The Death Penalty Information Center has confirmed 10 cases — five from Texas — in which a person was executed under state felony murder statutes such as Texas’ law of parties. That’s less than 1 percent of all executions since 1976, when the death penalty was reinstated in the United States.
Critics of the law of parties say the state shouldn’t be allowed to execute people who never killed anyone. At the recent rally protesting Wood’s upcoming execution, activists wore T-shirts with pictures of Wood reading “Punish action. Not affiliation.”
In Wood’s case, his attorneys say death is “disproportionate” to his involvement in the murder — that the death penalty is supposed to be for the worst of the worst. Nearly 50 evangelical leaders from around the country agreed and asked Abbott and the parole board to stop the execution.
“As the getaway driver, Wood committed a crime, but not one deserving the death penalty,” the group said in a letter. “The death penalty, we are told, is reserved for the most egregious crimes.”
Keeran’s own father, who originally wished for Reneau and Wood to be executed, changed his mind after Reneau’s execution, according to the Dallas Morning News. Charles Keeran said living in prison is a better punishment, that death was the “easy way out.”
Danny Wood doesn’t believe his son fits into the category of convicts who qualify for death; he thinks the state has wronged him and his family.
“For 20 years, it’s cost me a son,” he said through tears, adding that he hopes the board and the governor will commute the sentence.
The board said it could not comment on the recent petition. Abbott's office did not respond to a request for comment.
Wood narrowly escaped a previous execution date set in August 2008, when a federal district court issued a stay so Wood could argue claims that he was mentally incompetent to be executed. The parole board and then-Gov. Rick Perry declined to commute Wood’s sentence.
After the competency hearing, the federal district court issued a critical, 93-page opinion claiming Wood was “manipulative,” and his story of a conspiracy to sentence him to death was a “deliberate ploy” to avoid his sentence.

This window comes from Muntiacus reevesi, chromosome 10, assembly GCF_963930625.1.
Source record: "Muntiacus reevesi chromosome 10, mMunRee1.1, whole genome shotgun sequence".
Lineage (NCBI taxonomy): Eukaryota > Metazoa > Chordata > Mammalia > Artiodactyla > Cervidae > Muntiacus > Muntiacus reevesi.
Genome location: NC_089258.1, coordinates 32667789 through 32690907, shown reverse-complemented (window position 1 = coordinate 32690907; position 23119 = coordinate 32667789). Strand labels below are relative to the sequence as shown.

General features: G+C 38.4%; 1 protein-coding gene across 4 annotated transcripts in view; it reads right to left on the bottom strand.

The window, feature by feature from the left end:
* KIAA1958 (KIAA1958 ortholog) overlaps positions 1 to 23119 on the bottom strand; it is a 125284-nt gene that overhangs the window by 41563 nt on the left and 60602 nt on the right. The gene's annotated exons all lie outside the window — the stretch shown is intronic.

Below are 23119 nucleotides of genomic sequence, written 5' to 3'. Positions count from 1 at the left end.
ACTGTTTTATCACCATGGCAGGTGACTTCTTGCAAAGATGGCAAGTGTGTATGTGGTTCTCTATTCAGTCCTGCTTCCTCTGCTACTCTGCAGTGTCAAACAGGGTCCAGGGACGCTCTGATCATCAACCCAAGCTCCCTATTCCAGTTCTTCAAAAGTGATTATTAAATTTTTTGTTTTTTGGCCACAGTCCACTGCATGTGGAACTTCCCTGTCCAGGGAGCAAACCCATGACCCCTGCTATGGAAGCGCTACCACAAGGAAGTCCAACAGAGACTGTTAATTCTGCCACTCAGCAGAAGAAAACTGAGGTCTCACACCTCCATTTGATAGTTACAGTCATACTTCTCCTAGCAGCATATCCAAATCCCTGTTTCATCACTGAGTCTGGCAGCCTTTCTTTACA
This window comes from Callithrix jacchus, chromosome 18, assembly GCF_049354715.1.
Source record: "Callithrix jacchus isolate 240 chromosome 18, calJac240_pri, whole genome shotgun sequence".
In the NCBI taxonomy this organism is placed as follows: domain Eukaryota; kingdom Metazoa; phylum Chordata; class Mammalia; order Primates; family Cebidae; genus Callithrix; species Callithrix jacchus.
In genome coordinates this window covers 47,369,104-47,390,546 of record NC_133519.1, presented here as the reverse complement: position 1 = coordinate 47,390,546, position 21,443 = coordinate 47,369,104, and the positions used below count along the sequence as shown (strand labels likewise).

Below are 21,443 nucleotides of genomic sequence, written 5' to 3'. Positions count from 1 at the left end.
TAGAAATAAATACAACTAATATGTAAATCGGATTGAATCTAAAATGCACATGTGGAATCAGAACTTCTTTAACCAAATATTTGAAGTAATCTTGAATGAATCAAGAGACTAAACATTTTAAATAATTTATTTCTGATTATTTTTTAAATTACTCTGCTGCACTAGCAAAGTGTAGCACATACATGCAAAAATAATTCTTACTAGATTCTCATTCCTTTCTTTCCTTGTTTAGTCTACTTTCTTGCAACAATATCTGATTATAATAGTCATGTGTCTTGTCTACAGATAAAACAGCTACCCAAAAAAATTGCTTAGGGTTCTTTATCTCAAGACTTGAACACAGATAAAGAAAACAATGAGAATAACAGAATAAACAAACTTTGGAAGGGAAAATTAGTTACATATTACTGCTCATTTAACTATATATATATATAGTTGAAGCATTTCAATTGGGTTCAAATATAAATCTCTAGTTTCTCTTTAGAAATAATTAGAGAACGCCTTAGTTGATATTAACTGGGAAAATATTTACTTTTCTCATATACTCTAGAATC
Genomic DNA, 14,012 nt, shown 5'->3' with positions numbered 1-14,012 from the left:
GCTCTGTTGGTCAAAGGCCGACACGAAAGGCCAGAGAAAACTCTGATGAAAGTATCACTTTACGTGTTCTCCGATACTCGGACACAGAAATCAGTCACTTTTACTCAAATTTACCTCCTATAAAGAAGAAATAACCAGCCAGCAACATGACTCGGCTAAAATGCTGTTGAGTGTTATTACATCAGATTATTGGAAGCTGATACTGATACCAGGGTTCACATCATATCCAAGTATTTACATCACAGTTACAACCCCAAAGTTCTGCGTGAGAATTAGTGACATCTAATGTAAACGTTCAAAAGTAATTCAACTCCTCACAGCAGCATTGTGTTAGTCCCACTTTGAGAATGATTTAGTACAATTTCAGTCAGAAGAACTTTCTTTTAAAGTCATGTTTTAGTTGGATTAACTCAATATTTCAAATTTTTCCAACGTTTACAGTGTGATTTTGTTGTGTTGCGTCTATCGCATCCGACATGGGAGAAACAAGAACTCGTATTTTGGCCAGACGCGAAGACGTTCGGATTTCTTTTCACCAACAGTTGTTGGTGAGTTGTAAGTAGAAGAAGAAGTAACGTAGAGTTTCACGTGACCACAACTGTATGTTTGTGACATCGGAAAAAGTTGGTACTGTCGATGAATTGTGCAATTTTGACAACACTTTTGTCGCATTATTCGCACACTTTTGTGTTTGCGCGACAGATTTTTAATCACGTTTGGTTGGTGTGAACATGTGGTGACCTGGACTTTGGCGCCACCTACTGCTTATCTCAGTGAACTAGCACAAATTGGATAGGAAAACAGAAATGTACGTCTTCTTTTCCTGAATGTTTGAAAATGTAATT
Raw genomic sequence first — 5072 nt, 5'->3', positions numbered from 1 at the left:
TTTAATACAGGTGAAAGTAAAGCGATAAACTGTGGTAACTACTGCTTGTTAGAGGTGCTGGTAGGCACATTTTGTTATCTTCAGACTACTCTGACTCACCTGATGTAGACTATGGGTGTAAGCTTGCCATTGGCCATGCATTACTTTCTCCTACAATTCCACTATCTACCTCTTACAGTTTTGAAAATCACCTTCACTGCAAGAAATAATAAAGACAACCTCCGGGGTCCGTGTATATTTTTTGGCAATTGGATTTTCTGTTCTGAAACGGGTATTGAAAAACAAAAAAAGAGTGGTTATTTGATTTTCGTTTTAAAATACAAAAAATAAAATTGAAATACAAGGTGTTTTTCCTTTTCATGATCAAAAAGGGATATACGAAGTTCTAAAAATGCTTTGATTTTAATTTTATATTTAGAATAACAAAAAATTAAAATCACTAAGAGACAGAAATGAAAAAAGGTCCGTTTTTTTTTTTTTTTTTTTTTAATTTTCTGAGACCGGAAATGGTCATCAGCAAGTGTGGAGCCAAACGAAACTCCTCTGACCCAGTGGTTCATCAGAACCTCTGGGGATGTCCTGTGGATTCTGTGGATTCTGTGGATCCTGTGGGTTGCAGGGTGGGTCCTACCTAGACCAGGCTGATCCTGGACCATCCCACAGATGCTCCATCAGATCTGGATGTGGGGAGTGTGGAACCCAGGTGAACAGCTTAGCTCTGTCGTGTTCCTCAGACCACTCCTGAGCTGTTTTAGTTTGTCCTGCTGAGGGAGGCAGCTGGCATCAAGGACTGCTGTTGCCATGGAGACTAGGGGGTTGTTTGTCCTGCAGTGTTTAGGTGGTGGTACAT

“No one disputes that [Wood] disagrees with the public policy underlying the Texas law of parties,” the court said in its opinion, adding that that doesn’t make him delusional or incompetent to be executed.
In his most recent appeal, Wood’s lawyers also now claim he should receive a new sentencing hearing because of one of the expert witnesses in his original trial. Dr. James Grigson, nicknamed “Dr. Death” because of how often he testified for the state in capital murder trials, lied to jurors about how many cases he has testified on and how often he found the convict to be a future danger, the appeal says.
In 1995, the American Psychiatric Association’s Board of Trustees voted to expel Grigson after an investigation revealed that Grigson’s method of predicting future dangerousness in capital cases violated the association’s practice. Since Grigson didn’t disclose this, Wood’s lawyers claim he misled the jury.
Three jurors from Wood’s trial have said they would have discounted Grigson’s testimony if they’d known of the expulsion, according to the appeal.
For now, Danny Wood and his wife, along with other supporters, prepare to make the trip to Huntsville on Aug. 24. He said he will be outside, but he would only watch the actual execution if his son asks.
“I will be there when it happens, but to view it,” he trailed off, choking back a sob. “We’ll honor his wishes whichever way it goes."